A couple of weeks ago, in his 2010 recap letter to Berkshire Hathaway shareholders, CEO Warren Buffett explained his belief that "homeownership makes sense for most Americans, particularly at today’s lower prices and bargain interest rates." Keyword: makes sense. These days, sensible seems to be what the post-recessionary American housing consumer is shooting for (though sometimes even the best of us miss our mark).
Sensibility is a near synonym for responsibility, one of the key pieces to the puzzle of "What Investors Really Want," as explored in the recent book by behavioral finance sage Meir Statman.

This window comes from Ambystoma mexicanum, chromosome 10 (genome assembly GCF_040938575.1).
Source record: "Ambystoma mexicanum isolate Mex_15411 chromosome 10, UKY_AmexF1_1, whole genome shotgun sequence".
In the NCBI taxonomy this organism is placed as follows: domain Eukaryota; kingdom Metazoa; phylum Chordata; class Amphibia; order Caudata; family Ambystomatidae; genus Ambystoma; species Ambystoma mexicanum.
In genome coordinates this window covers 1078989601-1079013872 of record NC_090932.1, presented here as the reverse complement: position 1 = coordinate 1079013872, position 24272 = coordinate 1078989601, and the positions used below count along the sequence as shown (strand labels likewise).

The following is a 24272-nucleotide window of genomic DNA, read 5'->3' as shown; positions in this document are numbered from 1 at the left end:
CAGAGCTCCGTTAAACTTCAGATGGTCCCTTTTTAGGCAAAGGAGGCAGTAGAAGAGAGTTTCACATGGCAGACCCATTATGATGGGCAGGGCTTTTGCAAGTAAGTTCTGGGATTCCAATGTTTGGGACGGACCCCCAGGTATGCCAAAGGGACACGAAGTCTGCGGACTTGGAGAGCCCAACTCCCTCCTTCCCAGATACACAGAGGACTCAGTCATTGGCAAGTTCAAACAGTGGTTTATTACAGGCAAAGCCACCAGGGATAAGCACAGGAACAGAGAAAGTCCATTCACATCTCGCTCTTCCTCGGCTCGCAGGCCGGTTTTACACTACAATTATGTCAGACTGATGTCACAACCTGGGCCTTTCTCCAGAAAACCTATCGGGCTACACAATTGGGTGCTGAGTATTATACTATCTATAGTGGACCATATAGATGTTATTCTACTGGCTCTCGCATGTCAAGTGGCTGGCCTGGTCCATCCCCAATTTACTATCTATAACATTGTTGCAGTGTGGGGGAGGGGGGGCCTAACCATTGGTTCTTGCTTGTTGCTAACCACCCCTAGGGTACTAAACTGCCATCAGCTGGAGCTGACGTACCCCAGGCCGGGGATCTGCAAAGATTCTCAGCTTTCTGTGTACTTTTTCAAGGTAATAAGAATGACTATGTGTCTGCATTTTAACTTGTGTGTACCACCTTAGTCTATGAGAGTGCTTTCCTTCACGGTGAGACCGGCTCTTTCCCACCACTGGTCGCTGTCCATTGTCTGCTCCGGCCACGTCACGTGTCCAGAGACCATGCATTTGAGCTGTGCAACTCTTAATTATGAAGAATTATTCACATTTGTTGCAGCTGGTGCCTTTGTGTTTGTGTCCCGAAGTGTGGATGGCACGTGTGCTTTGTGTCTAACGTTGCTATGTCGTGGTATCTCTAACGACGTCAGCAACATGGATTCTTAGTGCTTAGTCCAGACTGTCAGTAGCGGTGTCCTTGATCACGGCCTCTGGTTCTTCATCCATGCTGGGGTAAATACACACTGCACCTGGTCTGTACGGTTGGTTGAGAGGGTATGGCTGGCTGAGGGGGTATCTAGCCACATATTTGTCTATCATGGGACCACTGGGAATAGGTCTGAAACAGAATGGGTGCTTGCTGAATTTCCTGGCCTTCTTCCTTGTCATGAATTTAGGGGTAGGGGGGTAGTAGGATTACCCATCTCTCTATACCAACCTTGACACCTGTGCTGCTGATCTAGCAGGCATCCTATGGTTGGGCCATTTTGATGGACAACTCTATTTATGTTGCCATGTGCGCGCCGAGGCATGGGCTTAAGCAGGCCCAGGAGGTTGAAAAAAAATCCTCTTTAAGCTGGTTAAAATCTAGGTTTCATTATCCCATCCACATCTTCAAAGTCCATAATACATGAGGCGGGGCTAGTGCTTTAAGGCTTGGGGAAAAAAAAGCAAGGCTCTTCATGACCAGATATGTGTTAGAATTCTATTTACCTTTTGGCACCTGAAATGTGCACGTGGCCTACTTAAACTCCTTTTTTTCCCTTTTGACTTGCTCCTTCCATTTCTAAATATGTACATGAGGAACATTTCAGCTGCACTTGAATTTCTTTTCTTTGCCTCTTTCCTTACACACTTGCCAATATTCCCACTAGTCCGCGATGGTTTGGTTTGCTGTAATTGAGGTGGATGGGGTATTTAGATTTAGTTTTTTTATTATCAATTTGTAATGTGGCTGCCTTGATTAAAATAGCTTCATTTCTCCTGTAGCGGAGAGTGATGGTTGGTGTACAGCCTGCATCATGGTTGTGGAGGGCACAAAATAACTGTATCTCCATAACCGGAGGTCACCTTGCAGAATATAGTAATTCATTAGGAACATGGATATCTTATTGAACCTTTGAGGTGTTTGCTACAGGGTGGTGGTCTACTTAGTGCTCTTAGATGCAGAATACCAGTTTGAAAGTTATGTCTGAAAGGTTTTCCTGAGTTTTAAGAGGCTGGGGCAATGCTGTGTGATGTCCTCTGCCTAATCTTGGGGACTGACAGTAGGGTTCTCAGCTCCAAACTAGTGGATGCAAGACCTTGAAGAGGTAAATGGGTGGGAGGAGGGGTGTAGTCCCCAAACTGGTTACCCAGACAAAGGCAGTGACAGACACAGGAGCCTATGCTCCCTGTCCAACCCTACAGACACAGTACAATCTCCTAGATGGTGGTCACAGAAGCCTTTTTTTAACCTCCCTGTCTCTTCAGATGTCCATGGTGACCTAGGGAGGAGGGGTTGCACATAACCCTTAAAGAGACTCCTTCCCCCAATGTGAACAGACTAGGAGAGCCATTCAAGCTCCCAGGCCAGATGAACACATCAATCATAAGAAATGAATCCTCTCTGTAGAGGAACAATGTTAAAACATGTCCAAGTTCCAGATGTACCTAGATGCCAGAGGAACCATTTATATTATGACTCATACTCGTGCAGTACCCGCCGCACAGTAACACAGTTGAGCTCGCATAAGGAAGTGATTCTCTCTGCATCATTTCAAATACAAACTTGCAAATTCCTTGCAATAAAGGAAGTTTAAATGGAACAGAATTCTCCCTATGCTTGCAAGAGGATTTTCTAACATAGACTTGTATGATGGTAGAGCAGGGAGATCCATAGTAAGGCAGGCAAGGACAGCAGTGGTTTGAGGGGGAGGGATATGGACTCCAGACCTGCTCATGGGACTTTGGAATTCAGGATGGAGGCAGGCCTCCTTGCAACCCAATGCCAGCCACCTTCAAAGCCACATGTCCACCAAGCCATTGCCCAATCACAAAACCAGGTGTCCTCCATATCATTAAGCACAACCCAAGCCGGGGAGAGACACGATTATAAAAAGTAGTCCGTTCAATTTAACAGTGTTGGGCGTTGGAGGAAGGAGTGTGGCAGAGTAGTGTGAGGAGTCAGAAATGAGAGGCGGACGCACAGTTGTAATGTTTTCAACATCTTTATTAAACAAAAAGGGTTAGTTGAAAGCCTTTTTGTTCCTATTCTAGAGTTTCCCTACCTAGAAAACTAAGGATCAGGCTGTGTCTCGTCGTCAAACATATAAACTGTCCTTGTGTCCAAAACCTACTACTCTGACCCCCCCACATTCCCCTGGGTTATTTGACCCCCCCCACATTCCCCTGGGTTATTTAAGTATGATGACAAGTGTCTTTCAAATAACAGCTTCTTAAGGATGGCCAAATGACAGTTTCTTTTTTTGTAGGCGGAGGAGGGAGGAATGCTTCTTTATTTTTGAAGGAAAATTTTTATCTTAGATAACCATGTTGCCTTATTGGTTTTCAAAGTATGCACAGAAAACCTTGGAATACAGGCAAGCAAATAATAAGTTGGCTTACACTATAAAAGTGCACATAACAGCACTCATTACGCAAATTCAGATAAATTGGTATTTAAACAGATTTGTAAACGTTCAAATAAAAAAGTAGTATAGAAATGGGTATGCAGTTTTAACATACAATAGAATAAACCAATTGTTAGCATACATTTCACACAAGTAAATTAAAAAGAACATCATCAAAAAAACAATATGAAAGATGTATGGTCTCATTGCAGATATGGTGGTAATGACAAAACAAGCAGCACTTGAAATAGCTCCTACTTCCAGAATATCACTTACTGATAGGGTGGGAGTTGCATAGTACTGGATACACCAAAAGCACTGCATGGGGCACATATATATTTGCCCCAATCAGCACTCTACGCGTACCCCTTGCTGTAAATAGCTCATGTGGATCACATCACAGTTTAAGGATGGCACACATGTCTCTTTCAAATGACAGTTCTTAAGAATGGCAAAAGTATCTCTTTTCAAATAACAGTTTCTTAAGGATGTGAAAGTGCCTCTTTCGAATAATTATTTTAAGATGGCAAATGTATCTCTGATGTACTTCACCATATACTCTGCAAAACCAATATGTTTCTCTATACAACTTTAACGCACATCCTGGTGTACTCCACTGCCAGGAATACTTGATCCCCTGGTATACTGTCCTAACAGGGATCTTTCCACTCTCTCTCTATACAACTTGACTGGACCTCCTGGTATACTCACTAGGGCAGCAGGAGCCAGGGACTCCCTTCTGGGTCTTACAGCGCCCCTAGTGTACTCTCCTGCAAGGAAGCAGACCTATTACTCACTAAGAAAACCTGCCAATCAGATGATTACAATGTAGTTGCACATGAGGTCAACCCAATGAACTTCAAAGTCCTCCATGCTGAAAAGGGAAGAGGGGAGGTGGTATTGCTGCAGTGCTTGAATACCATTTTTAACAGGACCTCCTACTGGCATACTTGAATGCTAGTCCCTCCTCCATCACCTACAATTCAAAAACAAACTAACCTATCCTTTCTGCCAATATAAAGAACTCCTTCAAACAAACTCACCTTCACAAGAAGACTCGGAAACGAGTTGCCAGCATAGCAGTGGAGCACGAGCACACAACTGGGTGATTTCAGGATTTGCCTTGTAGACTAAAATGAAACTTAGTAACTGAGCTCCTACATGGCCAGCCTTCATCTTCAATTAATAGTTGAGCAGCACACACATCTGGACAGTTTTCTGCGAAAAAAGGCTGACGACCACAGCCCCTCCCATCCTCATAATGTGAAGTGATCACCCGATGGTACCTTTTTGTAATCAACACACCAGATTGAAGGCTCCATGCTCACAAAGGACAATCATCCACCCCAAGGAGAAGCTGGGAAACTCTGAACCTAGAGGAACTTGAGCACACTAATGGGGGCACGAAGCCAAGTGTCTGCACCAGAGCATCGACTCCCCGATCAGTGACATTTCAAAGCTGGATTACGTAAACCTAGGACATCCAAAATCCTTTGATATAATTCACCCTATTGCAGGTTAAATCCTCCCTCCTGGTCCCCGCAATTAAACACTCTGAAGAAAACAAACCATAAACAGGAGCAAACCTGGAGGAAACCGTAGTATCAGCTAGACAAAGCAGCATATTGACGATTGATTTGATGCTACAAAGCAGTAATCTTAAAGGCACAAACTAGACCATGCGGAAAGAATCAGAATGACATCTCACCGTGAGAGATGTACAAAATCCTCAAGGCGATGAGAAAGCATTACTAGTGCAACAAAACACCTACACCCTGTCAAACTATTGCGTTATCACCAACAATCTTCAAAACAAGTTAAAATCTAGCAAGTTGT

Statman surfaces what often manifests as a conflict between responsibility and at least one other line item on investors’ wish lists, though, when he makes a strong case that "investors want high status and respect."
In the context of real estate, status-seeking and responsibility have not coexisted in recent memory, until recently, and were in active conflict during the subprime era. (Exhibit A: the real McMansion-flaunting-then-foreclosure travails of the "Real Housewives of Atlanta." And Orange County. Ooh — and New Jersey.) As far as I could see, when it came to status and social responsibility in real estate at the top of the market, I expected that not only would the twain never meet, they wouldn’t even be friends of friends on Facebook.